Billy Bragg: ‘We have to stand and fight on veracity’

Steve MacKenzie catches up with seasoned protestor and musician Billy Bragg ahead of the EU elections

The Big Issue: You wrote a pamphlet…

Billy Bragg: Some of my favourite writing has been pamphlet size – The Lion and the Unicorn by George Orwell, Common Sense by Thomas Paine. The idea of a polemical essay is still very strong in European politics, France in particular. There’s a great tradition but we’ve lost it. Bottom line, I’m a communicator. Whether it’s a song, doing a gig, writing a pamphlet, talking to you now, give me the opportunity to offer a different perspective.

You have been involved in political protest since the Red Wedge collective in the 1980s. What has changed since then?

In the 1980s, music was the only social medium we had as young people. Music had a vanguard role in youth culture. It told you everything – how to dress, who to talk to, where to go. When I was 19 and wanted to talk about the world I had to buy a guitar, write songs and do gigs. Music has lost its power as the spear tip of youth culture. Now if you’re 19 there are loads of ways you can participate.

How do you feel about young people leading the way when it comes to activism in areas like climate change?

I’m all in favour. I don’t expect there to be loads of political bands but there is lots of political activism from young people and I’m encouraged by that. I’m past 60 now and you’ve got to have faith in young people and their ability to make a better world.

When you put something on the side of a bus, it’s got to be true.

All other debate is increasingly polarised. How can that be fixed?

In order to get to grips with the big issues of the day we almost need a new language. It’s trying to set some framework for the discourse; simple, fundamental principles that are neither left nor right, like freedom, equality and accountability. There are some things missing in our political discourse. These are issues around veracity: when you put something on the side of a bus, it’s got to be true. Transparency, where does the money come from? We need to be asking those questions. But to get to that place we have to suspend our cynicism.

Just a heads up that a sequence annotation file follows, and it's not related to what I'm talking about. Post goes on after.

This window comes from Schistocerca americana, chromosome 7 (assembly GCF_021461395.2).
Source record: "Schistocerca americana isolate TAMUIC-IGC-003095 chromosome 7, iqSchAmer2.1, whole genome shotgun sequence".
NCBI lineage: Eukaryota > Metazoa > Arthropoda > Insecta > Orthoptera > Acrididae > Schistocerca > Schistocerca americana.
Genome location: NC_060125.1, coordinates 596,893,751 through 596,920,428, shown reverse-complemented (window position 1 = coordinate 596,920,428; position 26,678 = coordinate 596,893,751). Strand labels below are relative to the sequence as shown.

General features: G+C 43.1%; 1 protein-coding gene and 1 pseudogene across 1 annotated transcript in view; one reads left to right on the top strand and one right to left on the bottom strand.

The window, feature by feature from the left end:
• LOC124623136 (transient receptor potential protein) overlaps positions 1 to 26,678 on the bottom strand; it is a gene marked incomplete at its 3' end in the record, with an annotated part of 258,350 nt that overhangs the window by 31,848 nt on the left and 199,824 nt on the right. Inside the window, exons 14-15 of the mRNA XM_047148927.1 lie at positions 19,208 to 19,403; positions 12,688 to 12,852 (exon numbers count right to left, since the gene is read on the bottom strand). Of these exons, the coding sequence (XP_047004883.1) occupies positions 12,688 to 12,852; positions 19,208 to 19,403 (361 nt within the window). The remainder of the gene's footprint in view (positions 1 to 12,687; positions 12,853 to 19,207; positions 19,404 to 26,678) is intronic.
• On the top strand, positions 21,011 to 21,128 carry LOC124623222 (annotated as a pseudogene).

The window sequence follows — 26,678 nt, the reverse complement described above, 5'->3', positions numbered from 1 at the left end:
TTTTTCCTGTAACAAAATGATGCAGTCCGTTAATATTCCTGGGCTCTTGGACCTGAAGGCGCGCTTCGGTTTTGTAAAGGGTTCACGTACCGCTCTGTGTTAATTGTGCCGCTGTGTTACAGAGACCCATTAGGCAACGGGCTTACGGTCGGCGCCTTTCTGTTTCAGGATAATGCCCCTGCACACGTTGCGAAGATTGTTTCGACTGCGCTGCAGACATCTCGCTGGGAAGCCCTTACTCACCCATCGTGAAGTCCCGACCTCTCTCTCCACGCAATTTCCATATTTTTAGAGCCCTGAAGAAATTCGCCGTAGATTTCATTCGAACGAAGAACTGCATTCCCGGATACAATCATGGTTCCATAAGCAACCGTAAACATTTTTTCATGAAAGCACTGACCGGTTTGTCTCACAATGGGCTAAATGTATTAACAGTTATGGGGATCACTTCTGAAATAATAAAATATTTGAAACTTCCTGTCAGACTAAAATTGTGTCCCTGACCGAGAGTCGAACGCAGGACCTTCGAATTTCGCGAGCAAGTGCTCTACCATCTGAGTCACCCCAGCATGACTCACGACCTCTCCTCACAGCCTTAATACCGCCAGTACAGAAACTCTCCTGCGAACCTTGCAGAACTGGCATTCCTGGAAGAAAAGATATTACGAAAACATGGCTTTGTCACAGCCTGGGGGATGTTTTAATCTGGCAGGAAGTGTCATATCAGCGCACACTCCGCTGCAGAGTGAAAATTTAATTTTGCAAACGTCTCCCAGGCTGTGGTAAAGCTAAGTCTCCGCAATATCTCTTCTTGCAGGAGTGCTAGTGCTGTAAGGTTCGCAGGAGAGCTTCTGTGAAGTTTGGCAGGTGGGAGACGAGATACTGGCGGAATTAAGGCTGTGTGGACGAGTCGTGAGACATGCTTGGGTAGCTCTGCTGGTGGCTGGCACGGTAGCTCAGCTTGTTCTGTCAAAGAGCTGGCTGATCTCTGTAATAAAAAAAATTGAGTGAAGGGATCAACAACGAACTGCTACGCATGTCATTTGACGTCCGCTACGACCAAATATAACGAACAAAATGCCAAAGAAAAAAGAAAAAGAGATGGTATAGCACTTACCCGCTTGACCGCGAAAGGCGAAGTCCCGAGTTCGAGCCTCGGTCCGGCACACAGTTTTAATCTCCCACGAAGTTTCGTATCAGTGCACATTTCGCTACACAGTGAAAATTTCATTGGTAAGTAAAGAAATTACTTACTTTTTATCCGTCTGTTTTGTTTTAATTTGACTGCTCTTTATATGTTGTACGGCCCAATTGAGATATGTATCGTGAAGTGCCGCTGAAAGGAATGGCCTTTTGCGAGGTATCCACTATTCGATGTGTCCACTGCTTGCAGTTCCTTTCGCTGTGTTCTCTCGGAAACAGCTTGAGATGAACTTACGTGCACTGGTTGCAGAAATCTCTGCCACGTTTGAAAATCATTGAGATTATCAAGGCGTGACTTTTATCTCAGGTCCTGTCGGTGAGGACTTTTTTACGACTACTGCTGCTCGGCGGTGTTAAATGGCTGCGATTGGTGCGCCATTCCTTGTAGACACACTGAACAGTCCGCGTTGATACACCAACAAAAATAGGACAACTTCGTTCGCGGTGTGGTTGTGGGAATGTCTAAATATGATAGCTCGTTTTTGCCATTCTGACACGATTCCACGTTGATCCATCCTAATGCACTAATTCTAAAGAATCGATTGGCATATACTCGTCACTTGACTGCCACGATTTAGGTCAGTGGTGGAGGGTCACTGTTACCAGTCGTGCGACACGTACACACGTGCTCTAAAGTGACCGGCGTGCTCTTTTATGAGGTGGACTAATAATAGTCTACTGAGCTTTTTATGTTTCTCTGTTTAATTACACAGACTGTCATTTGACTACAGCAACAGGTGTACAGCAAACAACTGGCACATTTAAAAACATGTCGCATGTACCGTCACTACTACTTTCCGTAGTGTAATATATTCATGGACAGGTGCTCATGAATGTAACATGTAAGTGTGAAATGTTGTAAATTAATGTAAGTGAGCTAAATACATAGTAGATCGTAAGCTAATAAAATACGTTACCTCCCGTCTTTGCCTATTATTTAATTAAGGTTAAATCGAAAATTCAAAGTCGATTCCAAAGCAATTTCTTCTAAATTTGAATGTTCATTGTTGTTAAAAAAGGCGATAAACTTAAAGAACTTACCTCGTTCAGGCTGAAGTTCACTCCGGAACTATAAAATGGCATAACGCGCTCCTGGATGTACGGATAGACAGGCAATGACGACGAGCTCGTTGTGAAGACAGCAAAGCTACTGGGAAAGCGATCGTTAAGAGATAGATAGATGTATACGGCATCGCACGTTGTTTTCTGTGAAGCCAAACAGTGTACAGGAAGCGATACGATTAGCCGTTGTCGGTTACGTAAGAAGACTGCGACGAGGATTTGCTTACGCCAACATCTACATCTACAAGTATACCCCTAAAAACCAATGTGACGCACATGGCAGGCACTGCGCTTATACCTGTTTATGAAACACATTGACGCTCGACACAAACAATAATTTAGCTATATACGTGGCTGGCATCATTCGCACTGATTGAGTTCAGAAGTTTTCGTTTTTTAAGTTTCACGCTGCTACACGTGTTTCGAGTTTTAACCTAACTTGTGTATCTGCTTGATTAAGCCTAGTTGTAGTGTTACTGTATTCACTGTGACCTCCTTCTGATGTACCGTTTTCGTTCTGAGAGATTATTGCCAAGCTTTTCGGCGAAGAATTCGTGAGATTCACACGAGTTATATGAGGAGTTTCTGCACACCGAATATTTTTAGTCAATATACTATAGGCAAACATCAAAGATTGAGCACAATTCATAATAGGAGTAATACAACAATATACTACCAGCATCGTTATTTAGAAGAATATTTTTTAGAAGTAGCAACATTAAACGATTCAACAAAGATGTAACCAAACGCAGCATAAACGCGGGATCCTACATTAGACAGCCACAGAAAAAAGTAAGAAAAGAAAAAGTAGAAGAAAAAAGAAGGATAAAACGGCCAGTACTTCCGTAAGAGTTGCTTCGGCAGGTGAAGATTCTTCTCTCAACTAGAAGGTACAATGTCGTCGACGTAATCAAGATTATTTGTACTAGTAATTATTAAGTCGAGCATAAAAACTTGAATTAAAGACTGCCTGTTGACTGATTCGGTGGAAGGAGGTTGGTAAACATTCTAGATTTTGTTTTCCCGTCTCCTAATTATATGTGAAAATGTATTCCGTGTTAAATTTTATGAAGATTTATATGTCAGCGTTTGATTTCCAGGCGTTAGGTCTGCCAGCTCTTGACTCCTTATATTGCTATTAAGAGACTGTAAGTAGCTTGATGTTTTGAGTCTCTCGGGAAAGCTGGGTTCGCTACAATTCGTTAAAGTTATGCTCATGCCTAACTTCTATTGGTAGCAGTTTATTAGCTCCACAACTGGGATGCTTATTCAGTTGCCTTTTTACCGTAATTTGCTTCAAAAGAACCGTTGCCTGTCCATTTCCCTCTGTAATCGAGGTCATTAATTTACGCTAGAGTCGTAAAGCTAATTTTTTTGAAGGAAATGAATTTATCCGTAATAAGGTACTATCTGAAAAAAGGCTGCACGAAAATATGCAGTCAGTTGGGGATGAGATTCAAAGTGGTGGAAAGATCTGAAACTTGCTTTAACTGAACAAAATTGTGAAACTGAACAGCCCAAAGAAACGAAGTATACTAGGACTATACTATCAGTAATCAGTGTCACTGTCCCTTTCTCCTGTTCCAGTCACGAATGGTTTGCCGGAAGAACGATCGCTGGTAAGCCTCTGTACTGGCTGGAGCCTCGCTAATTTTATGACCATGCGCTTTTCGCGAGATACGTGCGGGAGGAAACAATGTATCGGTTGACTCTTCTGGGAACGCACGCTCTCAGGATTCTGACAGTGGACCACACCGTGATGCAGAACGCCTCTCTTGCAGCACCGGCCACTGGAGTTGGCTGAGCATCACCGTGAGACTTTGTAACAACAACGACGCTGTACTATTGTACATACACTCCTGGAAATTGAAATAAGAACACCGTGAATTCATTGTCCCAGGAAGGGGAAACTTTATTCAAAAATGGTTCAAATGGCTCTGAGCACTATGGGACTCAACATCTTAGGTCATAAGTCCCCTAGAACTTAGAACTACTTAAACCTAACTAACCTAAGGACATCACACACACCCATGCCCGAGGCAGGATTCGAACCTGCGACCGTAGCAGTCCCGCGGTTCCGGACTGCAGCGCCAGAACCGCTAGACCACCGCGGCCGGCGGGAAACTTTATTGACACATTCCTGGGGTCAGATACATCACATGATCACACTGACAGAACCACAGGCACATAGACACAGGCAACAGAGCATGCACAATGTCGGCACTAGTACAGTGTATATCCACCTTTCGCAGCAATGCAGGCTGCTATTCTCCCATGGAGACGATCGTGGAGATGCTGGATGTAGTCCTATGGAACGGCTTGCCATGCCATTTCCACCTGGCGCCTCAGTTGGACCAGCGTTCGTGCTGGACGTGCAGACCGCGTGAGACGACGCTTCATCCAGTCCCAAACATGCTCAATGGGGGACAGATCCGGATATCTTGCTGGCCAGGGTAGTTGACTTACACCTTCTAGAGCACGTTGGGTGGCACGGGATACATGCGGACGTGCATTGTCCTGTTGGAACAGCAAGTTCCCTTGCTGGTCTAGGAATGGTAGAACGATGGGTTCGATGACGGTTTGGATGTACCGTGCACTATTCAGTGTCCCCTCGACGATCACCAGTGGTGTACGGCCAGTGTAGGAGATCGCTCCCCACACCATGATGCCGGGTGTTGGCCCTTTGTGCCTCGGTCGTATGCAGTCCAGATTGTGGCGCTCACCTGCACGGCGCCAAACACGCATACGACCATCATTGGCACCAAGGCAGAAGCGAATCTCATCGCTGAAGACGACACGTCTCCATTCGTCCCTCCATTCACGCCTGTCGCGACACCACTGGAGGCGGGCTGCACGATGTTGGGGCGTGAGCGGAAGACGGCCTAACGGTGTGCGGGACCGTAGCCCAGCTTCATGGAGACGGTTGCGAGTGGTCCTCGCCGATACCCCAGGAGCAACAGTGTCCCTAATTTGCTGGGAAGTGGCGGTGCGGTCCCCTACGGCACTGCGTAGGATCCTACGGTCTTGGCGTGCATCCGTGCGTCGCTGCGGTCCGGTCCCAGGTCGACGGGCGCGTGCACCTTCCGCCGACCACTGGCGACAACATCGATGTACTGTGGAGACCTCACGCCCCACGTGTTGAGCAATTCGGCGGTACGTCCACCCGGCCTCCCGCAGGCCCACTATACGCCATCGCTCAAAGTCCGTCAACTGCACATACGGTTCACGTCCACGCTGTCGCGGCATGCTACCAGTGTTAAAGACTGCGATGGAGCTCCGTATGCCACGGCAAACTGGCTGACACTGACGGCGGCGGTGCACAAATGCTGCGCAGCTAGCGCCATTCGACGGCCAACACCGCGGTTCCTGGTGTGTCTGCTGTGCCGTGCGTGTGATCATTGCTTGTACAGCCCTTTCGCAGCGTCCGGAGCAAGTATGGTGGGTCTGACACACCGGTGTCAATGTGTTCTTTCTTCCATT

You write that freedom has meant different things at different times to different people. What do you think it means today?

DID YOU KNOW…

Our vendors buy every copy of the magazine from us for £1.25 and sell it on to you for £2.50. Which is why we ask you to ALWAYS take your copy of the magazine. We believe in trade not aid.

I think the American idea of freedom has come to dominate, the idea of freedom as the unfettered self, being able to do whatever you want. If everyone did that it would be ruinous for society. In some ways, democracy was invented both to allow people to express their views but also to put limits on that so there is a balance between the individual and society. Freedom has many faces. When the face of freedom is emancipation everyone is in favour, but when it starts to veer off towards impunity – that’s what Nigel Farage is expressing when he refuses to answer Andrew Marr’s questions – that’s the gateway to tyranny.

Is Farage channelling Trump?

Trump has brought that, ‘I can say whatever I want and you can’t challenge me’ idea to the fore of our politics. Farage is starting to represent that being introduced to UK politics and we have to